SPRING HILL — Pinellas commissioners emerged from a bumpy, two-hour tour of the 12,400-acre Cross Bar and Al Bar ranch Thursday even more resolute in their positions regarding Pasco County's request to buy the property for environmental preservation.
A majority on the Pinellas board still oppose the sale.
“I'm even more dedicated to keeping ownership in Pinellas County,” Commissioner Karen Seel said.
Pinellas County bought the ranch in central Pasco County 37 years ago during Tampa Bay's “water wars,” when area governments were scrambling to secure future water supplies for their residents.
Seventeen wells were dug on the former cattle pasture and citrus grove. At their peak, the wells pumped 30 million gallons of water a day from the Floridan aquifer. Now, the wells are owned by Tampa Bay Water, and their importance to the region's water supply has decreased, as the agency relies more on rivers, reservoirs and sources other than well fields.
“We're all in a much different world right now,” said Honey Rand, who wrote a book on Tampa Bay's water wars. “Politically, everybody's in a different place.”
But Seel and other commissioners are reluctant to part with the property — in case the regional water authority ever breaks apart. “Why would we give up land that has water on it?” she asked.
Doug Hanson, an attorney who helped negotiate the original Tampa Bay Water agreement, said the contract was designed “to make it virtually impossible to deconstruct Tampa Bay Water.”
He said as long as Pasco County doesn't try to pump more water out of the well fields, there's very little risk to Pinellas County. “The possibility of Pinellas being able to use those well fields for its own use in the future is very low,” he said.
Pasco County commissioners want to use funding from the next cycle of Penny for Pasco — it has $45 million earmarked for environmental land acquisition — to buy the property and open it to the public. Currently, the only Pasco residents who are permitted to enjoy the property are middle school students who attend field trips to the learning center there once a year.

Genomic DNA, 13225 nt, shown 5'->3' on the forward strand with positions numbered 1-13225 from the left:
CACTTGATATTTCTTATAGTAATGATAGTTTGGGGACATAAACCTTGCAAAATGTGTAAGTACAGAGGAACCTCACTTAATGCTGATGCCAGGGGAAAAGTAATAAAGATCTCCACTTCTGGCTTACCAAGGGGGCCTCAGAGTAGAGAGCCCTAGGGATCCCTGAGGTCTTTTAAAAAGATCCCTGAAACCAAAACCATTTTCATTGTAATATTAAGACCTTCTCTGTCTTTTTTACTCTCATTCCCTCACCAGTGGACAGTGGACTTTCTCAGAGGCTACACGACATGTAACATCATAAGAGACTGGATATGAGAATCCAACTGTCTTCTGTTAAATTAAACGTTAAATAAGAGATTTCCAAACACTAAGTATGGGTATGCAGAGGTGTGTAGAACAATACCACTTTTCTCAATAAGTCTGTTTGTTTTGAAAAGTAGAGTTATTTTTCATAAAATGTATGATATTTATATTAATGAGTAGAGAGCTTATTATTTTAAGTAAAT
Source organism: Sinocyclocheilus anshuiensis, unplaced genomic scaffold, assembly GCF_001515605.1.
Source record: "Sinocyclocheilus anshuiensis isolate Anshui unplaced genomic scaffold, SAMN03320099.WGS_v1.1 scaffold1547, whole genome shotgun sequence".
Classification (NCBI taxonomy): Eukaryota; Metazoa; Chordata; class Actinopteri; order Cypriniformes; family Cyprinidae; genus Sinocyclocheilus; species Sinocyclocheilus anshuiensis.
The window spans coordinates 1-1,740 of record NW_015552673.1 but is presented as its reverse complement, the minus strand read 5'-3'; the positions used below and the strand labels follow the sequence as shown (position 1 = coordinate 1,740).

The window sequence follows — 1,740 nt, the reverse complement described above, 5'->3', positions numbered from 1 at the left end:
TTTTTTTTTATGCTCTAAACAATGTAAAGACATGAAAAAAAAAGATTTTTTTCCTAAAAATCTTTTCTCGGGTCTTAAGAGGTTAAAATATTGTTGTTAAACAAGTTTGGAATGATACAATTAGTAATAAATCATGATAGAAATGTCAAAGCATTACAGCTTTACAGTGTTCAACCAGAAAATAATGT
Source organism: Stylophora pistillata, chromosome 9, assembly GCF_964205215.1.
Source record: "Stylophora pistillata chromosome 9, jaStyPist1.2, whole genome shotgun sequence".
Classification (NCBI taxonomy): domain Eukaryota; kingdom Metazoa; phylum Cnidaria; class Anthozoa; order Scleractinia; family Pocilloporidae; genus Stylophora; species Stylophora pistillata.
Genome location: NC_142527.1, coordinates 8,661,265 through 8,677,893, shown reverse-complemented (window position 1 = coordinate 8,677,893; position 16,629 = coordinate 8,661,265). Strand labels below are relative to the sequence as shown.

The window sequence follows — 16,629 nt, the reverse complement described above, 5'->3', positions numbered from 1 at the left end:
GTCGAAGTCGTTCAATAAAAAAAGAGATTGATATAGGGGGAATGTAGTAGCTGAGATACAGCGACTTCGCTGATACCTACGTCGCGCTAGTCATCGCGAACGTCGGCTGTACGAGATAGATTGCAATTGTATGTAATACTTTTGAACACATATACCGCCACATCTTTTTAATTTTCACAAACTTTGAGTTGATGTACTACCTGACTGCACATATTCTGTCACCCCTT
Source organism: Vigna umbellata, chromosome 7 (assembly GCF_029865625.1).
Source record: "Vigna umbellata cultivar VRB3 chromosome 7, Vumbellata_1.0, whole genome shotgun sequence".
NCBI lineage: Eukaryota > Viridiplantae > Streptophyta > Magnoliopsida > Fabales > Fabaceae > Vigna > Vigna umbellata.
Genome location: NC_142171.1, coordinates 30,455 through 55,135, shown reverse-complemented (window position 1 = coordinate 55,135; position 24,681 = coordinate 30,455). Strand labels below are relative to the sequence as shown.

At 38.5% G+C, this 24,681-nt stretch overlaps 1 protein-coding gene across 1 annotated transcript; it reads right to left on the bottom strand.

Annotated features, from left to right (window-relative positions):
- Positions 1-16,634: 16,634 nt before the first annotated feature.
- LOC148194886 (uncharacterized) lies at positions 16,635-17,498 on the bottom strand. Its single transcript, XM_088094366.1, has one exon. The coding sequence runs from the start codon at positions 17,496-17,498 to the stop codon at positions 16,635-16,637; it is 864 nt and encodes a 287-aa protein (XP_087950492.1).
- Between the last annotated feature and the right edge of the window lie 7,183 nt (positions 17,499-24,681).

“People ought to be able to see this,” Chairman Ken Welch said as he gazed out at a field of wildflowers. “Pasco will do the appropriate thing as far as preserving it. For me, it's more a question of home-rule. I understand where Pasco is coming from.”
Regular audits by the Florida Inspector General found that, during a 12-year period ending in 2012, expenses at the ranch outweighed revenue by $1.1 million. Timber, cattle and pine straw operations, which help offset the cost of maintaining the property, turned a profit this year.
Commissioner Janet Long said she understands why Pasco wants the land. “I feel more strongly now that I've seen it,” she said. “I wouldn't be in favor of selling this land — especially now that it's entering into a profit mode with timber and pine straw.”
Commissioner Susan Latvala, who chairs Tampa Bay Water, supports the sale. “This was done for the right reason at the time, but we no longer need it for our ratepayers,” she said. “I think it's a win-win for both counties. My goal is that we make sure it's preserved forever and not sold for development.”
The land is valued at $57 million by the Pasco County property appraiser. “They have the money now,” Latvala said. “If they spend it on something else, when will they ever have that money again?”
Commissioner Charlie Justice said the county needs to get a new appraisal. “I feel relatively secure that we'll have access to the water through Tampa Bay Water,” he said. “My number one concern is getting a fair value for our citizens.”
Commissioner Norm Roche did not attend the tour but has opposed selling the property to Pasco.
Commissioner John Morroni, who could be the deciding vote, said he arrived at the ranch Thursday with an open mind. After the tour, he said he's leaning against the sale. “This is a heck of a piece of property,” he said. “I don't want to let this drag on. Let's get this on the table and make a decision in the next few months.”